See full review at: http://www.entrustedbygod.org/2019/07...
Profile Image for Jimmy.
1,012 reviews38 followers
July 28, 2019
Are you looking for a good children’s book that talk about the subject of sin and forgiveness of sins biblically? This children’s book really did a good job giving an analogy of sin being compared to mud and also talked directly about the issue of sin, guilt and Christ and the Gospel. Yet the author told this story in a way that kids would relate and certainly my daughters felt they could identify with the main character Max.
Coming in at 32 pages this book packed a lot of precious truths within its pages. It tells the story of Max who head back home from school chose to disobeyed his mom who told him before not to play with the mud until he comes home and change. I like the book’s discussion about temptation, disobedience and the most profound to me was the way it handled the topic of how we hide sin. Max used blame game by blaming the mud for his fault and also attempt to hide his muddy clothes even though it was obvious there’s mud (and mud everywhere!). What an analogy of our sins. But this book is not just a book on guilt trip; it points to God’s grace of how to be forgiven of one’s sin and guilt! This is the beautiful part of the book and through Max’s discussion with his parents readers will learn along with Max our need to confess our sins to God and also go to Christ for His grace. This is a first rate Gospel saturated children’s book that I wholeheartedly recommend without any reservation; I wished more children’s book can be just as biblical, as relatable and as fascinating as this one. The illustrations also helped tremendously for the story-telling to young kids and it led my daughters to point out what Max was doing and how irrational it was for him to lie that he’s got no mud on him! I give this book 5 start out of 5 star!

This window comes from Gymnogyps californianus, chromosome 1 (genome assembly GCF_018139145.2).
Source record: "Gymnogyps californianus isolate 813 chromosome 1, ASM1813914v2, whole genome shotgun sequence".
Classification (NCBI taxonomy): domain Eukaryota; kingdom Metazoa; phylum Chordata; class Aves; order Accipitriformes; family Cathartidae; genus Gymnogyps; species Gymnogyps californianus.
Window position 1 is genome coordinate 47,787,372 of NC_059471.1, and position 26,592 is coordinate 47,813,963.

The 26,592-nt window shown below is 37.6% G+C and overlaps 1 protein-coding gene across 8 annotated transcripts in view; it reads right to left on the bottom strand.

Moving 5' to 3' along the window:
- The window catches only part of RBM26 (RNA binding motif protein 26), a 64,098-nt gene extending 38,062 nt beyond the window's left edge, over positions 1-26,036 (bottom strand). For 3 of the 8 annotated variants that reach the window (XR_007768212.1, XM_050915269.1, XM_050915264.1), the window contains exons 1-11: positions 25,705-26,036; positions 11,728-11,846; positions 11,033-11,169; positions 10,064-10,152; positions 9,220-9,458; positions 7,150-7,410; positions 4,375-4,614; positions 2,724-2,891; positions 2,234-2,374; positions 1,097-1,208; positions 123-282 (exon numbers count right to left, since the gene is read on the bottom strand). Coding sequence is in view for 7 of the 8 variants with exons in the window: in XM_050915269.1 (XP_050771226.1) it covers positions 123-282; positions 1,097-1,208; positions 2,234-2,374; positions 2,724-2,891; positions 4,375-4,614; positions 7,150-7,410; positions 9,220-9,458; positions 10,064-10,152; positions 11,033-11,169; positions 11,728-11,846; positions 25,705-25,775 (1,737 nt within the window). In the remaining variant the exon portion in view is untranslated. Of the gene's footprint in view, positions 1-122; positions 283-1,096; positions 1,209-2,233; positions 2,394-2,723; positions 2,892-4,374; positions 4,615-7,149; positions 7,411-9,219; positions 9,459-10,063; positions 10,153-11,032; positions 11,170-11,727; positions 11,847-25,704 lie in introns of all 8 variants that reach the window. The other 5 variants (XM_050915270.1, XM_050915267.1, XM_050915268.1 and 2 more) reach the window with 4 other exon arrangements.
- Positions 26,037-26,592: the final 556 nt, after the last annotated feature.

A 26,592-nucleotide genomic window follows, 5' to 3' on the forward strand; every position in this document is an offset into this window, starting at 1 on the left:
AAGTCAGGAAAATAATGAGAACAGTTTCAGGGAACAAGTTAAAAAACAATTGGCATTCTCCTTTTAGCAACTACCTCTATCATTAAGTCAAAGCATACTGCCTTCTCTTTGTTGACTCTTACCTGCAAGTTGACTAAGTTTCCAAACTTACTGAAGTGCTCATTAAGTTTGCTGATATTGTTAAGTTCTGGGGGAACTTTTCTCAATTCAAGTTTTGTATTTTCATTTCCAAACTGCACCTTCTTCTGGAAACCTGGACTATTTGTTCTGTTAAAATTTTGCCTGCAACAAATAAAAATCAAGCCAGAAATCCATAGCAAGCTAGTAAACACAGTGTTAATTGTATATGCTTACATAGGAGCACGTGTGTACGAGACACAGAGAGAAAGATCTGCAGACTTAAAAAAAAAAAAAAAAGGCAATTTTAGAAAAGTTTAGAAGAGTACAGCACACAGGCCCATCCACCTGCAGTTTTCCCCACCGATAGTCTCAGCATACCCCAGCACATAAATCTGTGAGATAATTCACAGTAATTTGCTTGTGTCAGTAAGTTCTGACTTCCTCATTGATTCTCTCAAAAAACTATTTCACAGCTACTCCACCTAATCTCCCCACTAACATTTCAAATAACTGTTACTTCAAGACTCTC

NOTE: This book was provided to me free by New Growth Press and Net Galley without any obligation for a positive review. All opinions offered above are mine unless otherwise stated or implied.
Profile Image for Yibbie.
1,048 reviews41 followers
May 21, 2019
The book is divided into two sections. The first section is the first person narrative of a little boy. He tells us how he yields to temptation then tries to fix the mess he has made. That part ends with his parents explaining to him that his efforts will never rid him of the guilt of his actions. The second section is a brief Bible study of sin, guilt, and salvation.
I love the message of this book, especially the last bit of the story and the Bible study part. The simple power of the message is so beautifully presented there.
Unfortunately, the story itself is not as good. The writing is rather choppy. Parts almost have a poetic rhythm, but it’s not a poem. The rest just seems to be very choppy or abrupt. That all changes when we get to the section where the parents explain the Gospel, the sentences smooth out and start connecting better.
I received this as a free ARC through NetGalley and New Growth Press. No favorable review was required. It was my pleasure to provide my honest opinions.
Profile Image for Connie Saunders.
1,321 reviews90 followers
July 16, 2019